Fatima and her sister, Mariam, were highly educated and devoted to their faith. Upon her father’s death and her inheritance of his fortune (yes, Muslim women could inherit property centuries before their European counterparts), she and her sister decided to use their wealth to build an institution of higher learning.

The al-Fihri sisters’ dedication to the pursuit of knowledge is far from an isolated example. Four years ago, while on a speaking tour of the United Kingdom, I had the distinct pleasure of meeting Professor Mohammad Akram Nadwi, who authored an encyclopaedia of the Muhaddithat, the female scholars of Hadith, Islam’s collection of prophetic narrations.

He told me he had set out to write a short book about what he thought would be a handful of female Hadith scholars, and ended up completing 57 volumes (which he had to condense to 40 for publication) on about 9,000 of them. He continues his research and says there are thousands more women he could write about. I learned from him that many of the scholars we consider the pillars of our tradition had female teachers (not just students).

It is also worth noting that Dr Nadwi set out to study just scholars of Hadith. Many of these women also were scholars of fiqh (law), tafsir (scriptural exegesis) and other sciences along with Hadith. I remember wondering what the number would be had he set out to study Islam’s female scholars in general.

And yet these realities stand in sharp contrast to the image of Muslim women in the popular imagination, an imagination easily persuaded that the Taliban represents Islamic devotion, not deviance, in its treatment of women. According to the Institute for Social Policy and Understanding’s Islamophobia Index, the stereotype of Muslim misogyny is the most pervasive anti-Muslim trope tested among Americans.

Western political figures have long instrumentalised the image of the oppressed Muslim woman in need of Western saviours to justify European, and then later American invasion and exploitation of Muslim lands. While this tendency can be traced back to the Crusades, in the modern context, it takes the form of biased media coverage of Muslim women.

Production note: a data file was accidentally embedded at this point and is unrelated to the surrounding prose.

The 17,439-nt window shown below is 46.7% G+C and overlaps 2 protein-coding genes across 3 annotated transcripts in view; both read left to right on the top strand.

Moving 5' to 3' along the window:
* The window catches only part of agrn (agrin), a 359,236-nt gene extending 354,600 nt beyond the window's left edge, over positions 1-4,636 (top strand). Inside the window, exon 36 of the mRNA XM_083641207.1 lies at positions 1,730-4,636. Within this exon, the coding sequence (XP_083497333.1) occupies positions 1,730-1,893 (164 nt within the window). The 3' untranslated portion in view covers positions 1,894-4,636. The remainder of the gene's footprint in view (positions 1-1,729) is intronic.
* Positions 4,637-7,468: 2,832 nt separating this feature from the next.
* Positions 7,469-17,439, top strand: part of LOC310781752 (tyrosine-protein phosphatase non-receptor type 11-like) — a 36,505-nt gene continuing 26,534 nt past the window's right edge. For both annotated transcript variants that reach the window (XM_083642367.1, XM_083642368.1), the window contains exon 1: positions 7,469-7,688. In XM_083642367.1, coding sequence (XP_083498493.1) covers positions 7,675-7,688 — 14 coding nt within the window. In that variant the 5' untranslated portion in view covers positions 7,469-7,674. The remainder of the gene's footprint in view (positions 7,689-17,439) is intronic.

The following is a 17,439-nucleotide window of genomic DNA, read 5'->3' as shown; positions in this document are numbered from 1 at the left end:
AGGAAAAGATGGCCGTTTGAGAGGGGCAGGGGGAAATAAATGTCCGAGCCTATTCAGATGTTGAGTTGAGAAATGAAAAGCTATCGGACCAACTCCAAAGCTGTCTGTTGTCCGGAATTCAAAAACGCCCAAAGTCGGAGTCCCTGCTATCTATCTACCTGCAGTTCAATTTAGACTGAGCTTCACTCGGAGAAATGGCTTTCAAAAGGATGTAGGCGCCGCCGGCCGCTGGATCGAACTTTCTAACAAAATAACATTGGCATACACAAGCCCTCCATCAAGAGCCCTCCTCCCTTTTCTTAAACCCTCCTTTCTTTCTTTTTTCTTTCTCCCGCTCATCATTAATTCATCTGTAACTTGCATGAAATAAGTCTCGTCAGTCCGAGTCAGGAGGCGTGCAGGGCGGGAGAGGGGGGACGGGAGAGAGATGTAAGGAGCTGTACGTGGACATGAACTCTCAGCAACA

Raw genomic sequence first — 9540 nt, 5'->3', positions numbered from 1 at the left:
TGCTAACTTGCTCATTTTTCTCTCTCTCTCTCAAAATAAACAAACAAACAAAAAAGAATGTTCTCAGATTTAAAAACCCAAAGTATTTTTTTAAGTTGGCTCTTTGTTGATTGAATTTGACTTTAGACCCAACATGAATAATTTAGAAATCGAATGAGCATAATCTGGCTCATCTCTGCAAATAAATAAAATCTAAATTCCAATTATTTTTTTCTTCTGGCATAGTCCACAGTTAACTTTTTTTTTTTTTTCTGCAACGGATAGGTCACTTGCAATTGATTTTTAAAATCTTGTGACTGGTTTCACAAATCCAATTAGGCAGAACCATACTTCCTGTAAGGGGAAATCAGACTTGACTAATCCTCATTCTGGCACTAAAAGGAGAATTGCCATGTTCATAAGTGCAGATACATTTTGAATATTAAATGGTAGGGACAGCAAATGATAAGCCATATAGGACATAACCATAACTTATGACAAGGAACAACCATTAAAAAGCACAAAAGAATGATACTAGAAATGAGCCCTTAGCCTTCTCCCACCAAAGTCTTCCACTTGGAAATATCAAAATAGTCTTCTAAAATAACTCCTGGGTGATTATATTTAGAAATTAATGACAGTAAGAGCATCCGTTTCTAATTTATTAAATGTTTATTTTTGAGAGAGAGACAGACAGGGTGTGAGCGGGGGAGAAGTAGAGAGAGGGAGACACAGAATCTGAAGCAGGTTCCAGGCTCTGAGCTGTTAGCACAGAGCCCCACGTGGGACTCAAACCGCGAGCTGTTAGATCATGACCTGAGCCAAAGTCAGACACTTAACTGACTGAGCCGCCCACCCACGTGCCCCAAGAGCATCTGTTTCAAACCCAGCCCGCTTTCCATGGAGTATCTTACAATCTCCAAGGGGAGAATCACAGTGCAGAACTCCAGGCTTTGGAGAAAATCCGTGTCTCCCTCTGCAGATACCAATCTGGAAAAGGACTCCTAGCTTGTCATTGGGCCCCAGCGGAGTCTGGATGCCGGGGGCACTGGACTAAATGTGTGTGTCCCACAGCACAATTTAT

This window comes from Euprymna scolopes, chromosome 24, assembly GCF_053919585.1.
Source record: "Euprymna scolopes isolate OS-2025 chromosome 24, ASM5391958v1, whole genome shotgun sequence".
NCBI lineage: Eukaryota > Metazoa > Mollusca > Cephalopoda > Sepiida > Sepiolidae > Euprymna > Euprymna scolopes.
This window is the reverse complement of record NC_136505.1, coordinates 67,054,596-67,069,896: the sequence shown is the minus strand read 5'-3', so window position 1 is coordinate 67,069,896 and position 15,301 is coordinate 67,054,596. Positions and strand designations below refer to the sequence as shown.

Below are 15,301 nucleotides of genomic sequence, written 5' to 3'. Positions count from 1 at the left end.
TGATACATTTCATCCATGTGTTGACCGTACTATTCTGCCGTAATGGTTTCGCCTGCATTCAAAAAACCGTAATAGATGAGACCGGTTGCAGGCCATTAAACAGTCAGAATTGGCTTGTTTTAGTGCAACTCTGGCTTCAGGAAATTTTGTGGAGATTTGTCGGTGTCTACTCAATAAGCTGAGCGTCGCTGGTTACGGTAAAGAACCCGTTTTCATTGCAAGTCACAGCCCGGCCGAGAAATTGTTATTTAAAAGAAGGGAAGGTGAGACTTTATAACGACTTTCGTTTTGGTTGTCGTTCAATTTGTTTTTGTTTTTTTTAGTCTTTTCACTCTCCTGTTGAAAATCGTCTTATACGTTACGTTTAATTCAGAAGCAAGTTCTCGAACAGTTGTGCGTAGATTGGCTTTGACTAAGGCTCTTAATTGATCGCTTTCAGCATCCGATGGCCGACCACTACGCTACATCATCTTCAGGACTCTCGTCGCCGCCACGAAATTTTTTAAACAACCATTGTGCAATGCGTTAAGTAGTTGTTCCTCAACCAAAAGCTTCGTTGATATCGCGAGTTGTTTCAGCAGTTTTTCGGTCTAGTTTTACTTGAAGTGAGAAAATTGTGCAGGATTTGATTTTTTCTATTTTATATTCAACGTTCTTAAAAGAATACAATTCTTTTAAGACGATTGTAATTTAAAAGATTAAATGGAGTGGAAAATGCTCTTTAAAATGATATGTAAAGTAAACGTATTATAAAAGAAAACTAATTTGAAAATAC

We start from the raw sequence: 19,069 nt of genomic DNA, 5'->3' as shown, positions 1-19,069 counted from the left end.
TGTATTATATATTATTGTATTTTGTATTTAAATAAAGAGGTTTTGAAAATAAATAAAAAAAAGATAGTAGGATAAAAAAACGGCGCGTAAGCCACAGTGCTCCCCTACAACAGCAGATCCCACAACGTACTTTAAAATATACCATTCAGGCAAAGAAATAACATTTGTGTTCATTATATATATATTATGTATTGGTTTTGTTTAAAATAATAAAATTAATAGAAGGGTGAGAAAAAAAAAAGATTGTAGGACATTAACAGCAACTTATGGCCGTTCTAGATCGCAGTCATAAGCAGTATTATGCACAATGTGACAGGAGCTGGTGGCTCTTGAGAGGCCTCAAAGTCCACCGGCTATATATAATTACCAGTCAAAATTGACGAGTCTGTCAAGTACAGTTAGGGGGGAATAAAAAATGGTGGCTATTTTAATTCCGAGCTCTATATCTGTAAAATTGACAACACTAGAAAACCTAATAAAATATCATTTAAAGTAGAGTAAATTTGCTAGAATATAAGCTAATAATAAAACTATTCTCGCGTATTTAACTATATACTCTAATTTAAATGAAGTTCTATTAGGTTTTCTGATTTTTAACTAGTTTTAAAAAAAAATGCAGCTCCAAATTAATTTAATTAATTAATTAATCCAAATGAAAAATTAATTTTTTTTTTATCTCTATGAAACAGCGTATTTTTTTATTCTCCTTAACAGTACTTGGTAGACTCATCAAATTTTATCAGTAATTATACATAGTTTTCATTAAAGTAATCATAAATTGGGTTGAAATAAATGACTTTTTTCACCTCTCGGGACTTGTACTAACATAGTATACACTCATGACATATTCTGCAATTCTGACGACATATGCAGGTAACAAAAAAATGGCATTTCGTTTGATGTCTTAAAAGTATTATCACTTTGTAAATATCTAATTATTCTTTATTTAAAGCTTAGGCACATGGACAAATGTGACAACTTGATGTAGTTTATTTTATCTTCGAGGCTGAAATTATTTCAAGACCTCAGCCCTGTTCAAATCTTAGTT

According to a Stanford study conducted by Dr Rochelle Terman, who based her analysis on data collected from 35 years of New York Times and Washington Post reporting, US news coverage of women abroad is driven by confirmation bias. Journalists are more likely to report on women living in Muslim and Middle Eastern countries if their rights are violated, but report on women in other societies when their rights are respected.

Some may argue that this is simply a reflection of reality. Women in Muslim majority countries, they contend, are violated more often. But this is not the case. Terman writes, “Even if the nations rank more or less equally on the women’s rights index, women in Muslim countries are shown suffering misogyny, while women in Western countries are portrayed in more complex ways.”

Even when their lived realities are similar, Muslim women are depicted as more mistreated than their counterparts of other faiths, reproducing the false notion that misogyny is exceptionally and inherently Muslim.

We must become critical consumers of information, questioning double standards and challenging bias, and not allow anyone to use the actions of a militant group to propagate bigotry. This is the only way we will truly stand with the Afghan people, women and men, who must lead any effort to support them.

The views expressed in this article are the author’s own and do not necessarily reflect Al Jazeera’s editorial stance.